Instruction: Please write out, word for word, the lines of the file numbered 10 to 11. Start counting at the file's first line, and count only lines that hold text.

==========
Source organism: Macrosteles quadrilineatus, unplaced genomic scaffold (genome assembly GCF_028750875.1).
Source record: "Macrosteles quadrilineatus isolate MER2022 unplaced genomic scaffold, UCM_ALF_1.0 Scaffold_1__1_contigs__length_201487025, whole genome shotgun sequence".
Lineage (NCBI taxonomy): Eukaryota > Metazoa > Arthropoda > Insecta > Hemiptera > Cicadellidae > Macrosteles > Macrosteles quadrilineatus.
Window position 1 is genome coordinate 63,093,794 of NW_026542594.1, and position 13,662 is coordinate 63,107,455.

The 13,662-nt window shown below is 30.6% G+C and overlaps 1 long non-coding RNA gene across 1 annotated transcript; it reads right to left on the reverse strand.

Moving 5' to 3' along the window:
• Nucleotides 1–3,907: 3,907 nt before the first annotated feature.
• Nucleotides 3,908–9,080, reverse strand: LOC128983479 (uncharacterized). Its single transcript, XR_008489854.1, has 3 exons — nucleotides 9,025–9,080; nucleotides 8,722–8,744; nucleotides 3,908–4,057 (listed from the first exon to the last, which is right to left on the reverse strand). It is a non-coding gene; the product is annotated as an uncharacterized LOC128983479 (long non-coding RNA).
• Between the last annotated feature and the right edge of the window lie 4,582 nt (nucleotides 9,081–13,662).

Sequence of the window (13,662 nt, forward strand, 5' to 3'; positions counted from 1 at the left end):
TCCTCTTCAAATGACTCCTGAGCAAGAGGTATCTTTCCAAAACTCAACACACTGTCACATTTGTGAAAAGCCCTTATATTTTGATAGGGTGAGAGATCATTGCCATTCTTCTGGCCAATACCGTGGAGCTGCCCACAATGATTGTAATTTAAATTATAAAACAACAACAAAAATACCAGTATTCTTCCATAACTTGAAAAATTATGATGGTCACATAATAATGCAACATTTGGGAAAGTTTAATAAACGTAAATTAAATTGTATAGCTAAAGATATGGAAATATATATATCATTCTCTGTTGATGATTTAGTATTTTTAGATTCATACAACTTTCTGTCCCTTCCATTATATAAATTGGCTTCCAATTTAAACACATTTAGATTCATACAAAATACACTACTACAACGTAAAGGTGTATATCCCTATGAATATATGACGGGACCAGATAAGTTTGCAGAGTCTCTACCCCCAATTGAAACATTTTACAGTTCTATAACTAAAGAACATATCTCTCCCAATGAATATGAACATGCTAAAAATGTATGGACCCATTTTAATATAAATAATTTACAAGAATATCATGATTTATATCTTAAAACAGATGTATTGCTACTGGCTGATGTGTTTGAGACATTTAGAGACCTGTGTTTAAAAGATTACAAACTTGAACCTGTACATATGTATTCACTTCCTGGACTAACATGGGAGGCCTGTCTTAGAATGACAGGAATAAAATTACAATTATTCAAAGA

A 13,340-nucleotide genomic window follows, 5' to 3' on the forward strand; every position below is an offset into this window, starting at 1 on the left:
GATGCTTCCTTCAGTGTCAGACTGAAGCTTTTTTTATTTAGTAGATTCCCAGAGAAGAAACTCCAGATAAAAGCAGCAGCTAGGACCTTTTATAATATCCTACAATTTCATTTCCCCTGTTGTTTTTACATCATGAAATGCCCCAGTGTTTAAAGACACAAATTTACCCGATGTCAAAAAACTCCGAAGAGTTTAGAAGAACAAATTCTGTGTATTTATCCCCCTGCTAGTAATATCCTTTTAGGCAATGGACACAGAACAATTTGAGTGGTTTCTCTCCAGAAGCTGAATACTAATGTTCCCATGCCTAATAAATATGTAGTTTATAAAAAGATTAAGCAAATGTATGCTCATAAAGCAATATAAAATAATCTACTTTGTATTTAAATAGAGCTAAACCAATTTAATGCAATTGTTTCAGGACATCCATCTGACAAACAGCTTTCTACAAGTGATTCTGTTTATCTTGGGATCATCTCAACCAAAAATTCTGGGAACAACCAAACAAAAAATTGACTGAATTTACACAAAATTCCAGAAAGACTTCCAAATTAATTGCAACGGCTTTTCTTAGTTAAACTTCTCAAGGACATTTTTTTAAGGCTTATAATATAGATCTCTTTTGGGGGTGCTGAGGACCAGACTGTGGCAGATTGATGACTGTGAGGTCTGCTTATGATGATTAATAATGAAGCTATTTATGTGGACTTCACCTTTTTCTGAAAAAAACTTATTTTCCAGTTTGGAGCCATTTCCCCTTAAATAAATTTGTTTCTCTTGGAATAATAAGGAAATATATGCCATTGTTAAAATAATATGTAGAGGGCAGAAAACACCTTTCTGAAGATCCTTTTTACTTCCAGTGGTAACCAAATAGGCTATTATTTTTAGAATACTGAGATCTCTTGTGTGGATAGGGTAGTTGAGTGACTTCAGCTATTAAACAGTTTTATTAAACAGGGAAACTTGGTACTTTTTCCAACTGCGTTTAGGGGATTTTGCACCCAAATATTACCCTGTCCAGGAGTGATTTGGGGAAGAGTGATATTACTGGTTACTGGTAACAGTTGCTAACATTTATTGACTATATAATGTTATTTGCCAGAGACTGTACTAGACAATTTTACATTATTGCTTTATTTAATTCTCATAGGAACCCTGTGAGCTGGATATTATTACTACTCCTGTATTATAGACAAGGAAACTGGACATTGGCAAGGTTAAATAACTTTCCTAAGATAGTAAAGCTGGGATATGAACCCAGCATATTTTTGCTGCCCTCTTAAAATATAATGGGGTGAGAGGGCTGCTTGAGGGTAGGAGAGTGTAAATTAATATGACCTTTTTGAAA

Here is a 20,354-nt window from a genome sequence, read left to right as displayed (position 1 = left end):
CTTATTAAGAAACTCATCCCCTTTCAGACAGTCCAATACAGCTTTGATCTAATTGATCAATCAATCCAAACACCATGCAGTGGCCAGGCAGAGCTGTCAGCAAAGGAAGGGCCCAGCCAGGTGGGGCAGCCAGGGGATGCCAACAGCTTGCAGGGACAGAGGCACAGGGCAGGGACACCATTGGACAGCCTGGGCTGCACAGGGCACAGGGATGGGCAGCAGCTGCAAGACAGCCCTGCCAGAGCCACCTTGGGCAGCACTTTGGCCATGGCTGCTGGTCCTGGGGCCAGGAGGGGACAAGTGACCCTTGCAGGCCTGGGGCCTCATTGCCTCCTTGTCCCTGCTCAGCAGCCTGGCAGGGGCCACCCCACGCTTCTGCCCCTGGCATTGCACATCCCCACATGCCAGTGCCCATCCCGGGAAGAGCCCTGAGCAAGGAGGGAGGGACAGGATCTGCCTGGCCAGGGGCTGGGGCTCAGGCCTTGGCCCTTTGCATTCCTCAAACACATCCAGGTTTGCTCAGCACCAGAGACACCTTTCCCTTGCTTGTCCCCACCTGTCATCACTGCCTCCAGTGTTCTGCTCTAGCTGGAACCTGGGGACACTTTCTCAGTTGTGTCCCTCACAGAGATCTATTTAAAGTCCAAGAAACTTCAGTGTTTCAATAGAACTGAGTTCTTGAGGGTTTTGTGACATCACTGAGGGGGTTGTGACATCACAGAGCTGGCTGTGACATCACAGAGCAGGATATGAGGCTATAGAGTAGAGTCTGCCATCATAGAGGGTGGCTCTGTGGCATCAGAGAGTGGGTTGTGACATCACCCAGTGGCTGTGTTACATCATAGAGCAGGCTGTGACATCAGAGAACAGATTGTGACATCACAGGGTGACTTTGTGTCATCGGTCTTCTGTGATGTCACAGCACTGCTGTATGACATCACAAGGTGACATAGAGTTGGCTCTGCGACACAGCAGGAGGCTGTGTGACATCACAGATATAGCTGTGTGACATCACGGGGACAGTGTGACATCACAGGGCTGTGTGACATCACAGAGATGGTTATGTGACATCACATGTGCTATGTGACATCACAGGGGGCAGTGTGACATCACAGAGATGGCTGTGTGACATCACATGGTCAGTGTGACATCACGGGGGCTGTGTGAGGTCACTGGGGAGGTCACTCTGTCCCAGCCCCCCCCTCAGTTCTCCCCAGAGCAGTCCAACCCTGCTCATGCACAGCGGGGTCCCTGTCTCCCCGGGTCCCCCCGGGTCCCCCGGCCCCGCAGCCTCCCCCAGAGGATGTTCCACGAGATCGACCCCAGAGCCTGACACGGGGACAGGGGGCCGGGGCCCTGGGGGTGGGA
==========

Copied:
Sequence of the window (13,662 nt, forward strand, 5' to 3'; positions counted from 1 at the left end):
TCCTCTTCAAATGACTCCTGAGCAAGAGGTATCTTTCCAAAACTCAACACACTGTCACATTTGTGAAAAGCCCTTATATTTTGATAGGGTGAGAGATCATTGCCATTCTTCTGGCCAATACCGTGGAGCTGCCCACAATGATTGTAATTTAAATTATAAAACAACAACAAAAATACCAGTATTCTTCCATAACTTGAAAAATTATGATGGTCACATAATAATGCAACATTTGGGAAAGTTTAATAAACGTAAATTAAATTGTATAGCTAAAGATATGGAAATATATATATCATTCTCTGTTGATGATTTAGTATTTTTAGATTCATACAACTTTCTGTCCCTTCCATTATATAAATTGGCTTCCAATTTAAACACATTTAGATTCATACAAAATACACTACTACAACGTAAAGGTGTATATCCCTATGAATATATGACGGGACCAGATAAGTTTGCAGAGTCTCTACCCCCAATTGAAACATTTTACAGTTCTATAACTAAAGAACATATCTCTCCCAATGAATATGAACATGCTAAAAATGTATGGACCCATTTTAATATAAATAATTTACAAGAATATCATGATTTATATCTTAAAACAGATGTATTGCTACTGGCTGATGTGTTTGAGACATTTAGAGACCTGTGTTTAAAAGATTACAAACTTGAACCTGTACATATGTATTCACTTCCTGGACTAACATGGGAGGCCTGTCTTAGAATGACAGGAATAAAATTACAATTATTCAAAGA